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Romero v. Colvin

United States District Court, E.D. California

July 7, 2014

STEPHEN JOEY ROMERO, Plaintiff,
v.
CAROLYN W. COLVIN, Acting Commissioner of Social Security, Defendant.

ORDER GRANTING PLAINTIFF'S MOTION TO PROCEED IN FORMA PAUPERIS ORDER DIRECTING CLERK TO ISSUE SUMMONS, SOCIAL SECURITY CASE DOCUMENTS, AND SCHEDULING ORDER ORDER DIRECTING PLAINTIFF TO COMPLETE THE SERVICE DOCUMENTS

JENNIFER L. THURSTON, Magistrate Judge.

Stephen Joey Romero ("Plaintiff") seeks to proceed in forma pauperis with an action for judicial review of the administrative decision denying his application for Social Security benefits. Pending before the Court are the complaint (Doc. 1) and motion to proceed in forma pauperis (Doc. 2) filed by Plaintiff on July 2, 2014.

I. MOTION TO PROCEED IN FORMA PAUPERIS

The Court may authorize the commencement of an action without prepayment of fees "but a person who submits an affidavit that includes a statement of all assets such person... possesses [and] that the person is unable to pay such fees or give security therefor." 28 U.S.C. § 1915(a). The Court has reviewed the application and finds Plaintiff satisfies the requirements of 28 U.S.C. § 1915(a). Therefore, Plaintiff's motion to proceed in forma pauperis is GRANTED.

II. SCREENING REQUIREMENT

When an individual seeks to proceed in forma pauperis, the Court is required to review the complaint and shall dismiss a complaint, or portion of the complaint, if it is "frivolous, malicious or fails to state a claim upon which relief may be granted; or... seeks monetary relief from a defendant who is immune from such relief." 28 U.S.C. § 1915A(b); 28 U.S.C. § 1915(e)(2). A plaintiff's claim is frivolous "when the facts alleged rise to the level of the irrational or the wholly incredible, whether or not there are judicially noticeable facts available to contradict them." Denton v. Hernandez, 504 U.S. 25, 32-33 (1992).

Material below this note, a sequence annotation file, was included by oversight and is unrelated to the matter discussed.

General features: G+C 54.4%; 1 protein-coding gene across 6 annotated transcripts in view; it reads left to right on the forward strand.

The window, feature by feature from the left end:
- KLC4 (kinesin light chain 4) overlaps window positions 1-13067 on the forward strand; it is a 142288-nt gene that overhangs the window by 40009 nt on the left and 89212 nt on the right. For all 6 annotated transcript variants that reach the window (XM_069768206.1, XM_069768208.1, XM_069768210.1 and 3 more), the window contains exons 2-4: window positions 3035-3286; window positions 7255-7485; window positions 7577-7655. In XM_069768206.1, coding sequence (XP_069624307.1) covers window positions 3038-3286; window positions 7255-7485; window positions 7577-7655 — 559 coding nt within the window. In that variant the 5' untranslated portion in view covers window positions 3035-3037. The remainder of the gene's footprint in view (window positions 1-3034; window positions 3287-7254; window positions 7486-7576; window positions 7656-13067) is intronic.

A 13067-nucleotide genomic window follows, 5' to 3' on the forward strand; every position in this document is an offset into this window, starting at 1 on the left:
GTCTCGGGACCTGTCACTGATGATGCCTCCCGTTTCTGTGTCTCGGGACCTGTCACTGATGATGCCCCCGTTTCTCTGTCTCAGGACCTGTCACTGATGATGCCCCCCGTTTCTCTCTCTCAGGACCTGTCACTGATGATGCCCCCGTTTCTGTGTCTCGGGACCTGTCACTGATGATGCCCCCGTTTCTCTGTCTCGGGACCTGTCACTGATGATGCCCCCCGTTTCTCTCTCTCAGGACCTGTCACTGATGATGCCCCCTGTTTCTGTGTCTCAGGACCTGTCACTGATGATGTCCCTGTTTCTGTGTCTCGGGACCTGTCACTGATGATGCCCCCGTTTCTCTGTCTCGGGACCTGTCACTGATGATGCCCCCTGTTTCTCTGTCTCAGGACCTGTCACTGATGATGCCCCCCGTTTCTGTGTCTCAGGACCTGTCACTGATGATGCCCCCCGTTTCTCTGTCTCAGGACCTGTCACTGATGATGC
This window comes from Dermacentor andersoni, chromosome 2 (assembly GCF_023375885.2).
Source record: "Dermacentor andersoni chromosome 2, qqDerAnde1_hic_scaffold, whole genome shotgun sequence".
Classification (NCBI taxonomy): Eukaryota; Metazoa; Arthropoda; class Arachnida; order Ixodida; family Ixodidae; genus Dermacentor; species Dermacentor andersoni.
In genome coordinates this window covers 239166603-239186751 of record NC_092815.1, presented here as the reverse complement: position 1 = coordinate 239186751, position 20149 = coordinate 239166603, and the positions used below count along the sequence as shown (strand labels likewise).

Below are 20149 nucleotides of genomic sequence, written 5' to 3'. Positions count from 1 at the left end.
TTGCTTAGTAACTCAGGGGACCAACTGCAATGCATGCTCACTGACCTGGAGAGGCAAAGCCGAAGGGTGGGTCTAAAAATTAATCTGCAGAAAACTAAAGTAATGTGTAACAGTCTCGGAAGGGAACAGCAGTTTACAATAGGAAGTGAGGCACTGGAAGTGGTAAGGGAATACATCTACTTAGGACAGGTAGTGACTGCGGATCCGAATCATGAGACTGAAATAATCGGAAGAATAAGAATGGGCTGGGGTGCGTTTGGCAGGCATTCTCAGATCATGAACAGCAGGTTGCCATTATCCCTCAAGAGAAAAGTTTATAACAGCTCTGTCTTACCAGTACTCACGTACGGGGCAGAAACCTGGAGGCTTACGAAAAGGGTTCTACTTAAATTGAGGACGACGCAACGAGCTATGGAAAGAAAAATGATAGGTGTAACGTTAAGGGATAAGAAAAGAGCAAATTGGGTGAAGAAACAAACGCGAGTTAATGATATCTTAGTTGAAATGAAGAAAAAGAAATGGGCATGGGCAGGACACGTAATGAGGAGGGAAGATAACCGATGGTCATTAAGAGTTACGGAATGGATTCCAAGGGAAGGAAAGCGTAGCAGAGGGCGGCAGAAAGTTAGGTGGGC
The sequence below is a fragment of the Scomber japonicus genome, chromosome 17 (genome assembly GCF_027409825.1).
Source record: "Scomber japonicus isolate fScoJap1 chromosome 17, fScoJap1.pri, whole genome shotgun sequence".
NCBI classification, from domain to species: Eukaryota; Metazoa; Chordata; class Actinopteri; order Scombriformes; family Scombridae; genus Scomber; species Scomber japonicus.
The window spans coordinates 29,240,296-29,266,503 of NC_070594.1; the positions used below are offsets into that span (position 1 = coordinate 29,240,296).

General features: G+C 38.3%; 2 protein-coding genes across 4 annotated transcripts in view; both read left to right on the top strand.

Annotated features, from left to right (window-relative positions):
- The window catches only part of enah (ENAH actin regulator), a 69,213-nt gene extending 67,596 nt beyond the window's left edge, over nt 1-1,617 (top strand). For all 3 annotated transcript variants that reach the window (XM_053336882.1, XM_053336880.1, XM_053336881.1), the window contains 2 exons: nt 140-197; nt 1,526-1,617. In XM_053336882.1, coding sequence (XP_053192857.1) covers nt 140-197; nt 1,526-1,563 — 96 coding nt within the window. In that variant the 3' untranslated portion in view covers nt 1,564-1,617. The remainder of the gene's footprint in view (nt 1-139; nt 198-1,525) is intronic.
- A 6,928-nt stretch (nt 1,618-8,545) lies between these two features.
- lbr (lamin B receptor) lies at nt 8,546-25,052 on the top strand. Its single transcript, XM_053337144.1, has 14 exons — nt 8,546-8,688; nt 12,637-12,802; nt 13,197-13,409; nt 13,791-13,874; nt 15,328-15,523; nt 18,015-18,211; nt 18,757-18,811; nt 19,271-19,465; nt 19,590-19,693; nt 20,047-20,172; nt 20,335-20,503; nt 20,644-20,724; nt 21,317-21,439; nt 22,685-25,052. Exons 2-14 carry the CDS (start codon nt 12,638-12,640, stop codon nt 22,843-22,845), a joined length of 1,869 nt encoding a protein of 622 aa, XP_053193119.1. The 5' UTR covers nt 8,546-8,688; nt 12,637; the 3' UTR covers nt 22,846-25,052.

III.PLEADING STANDARDS

General rules for pleading complaints are governed by the Federal Rules of Civil Procedure. A pleading must include a statement affirming the court's jurisdiction, "a short and plain statement of the claim showing the pleader is entitled to relief; and... a demand for the relief sought, which may include relief in the alternative or different types of relief." Fed.R.Civ.P. 8(a).

A complaint must state the elements of the plaintiff's claim in a plain and succinct manner. Jones v. Cmty Redevel. Agency, 733 F.2d 646, 649 (9th Cir. 1984). The purpose of a complaint is to give the defendant fair notice of the claims against him, and the grounds upon which the complaint stands. Swierkiewicz v. Sorema N.A., 534 U.S. 506, 512 (2002). The Supreme Court explained,

Rule 8 does not require detailed factual allegations, but it demands more than an unadorned, the-defendant-unlawfully-harmed-me accusation. A pleading that offers labels and conclusions or a formulaic recitation of the elements of a cause of action will not do. Nor does a complaint suffice if it tenders naked assertions devoid of further factual enhancement.

Ashcroft v. Iqbal, 556 U.S. 662, 678-79 (2009) (internal quotation marks and citations omitted).

Conclusory and vague allegations do not support a cause of action. Ivey v. Board of Regents, 673 F.2d 266, 268 (9th Cir. 1982). The Court clarified further,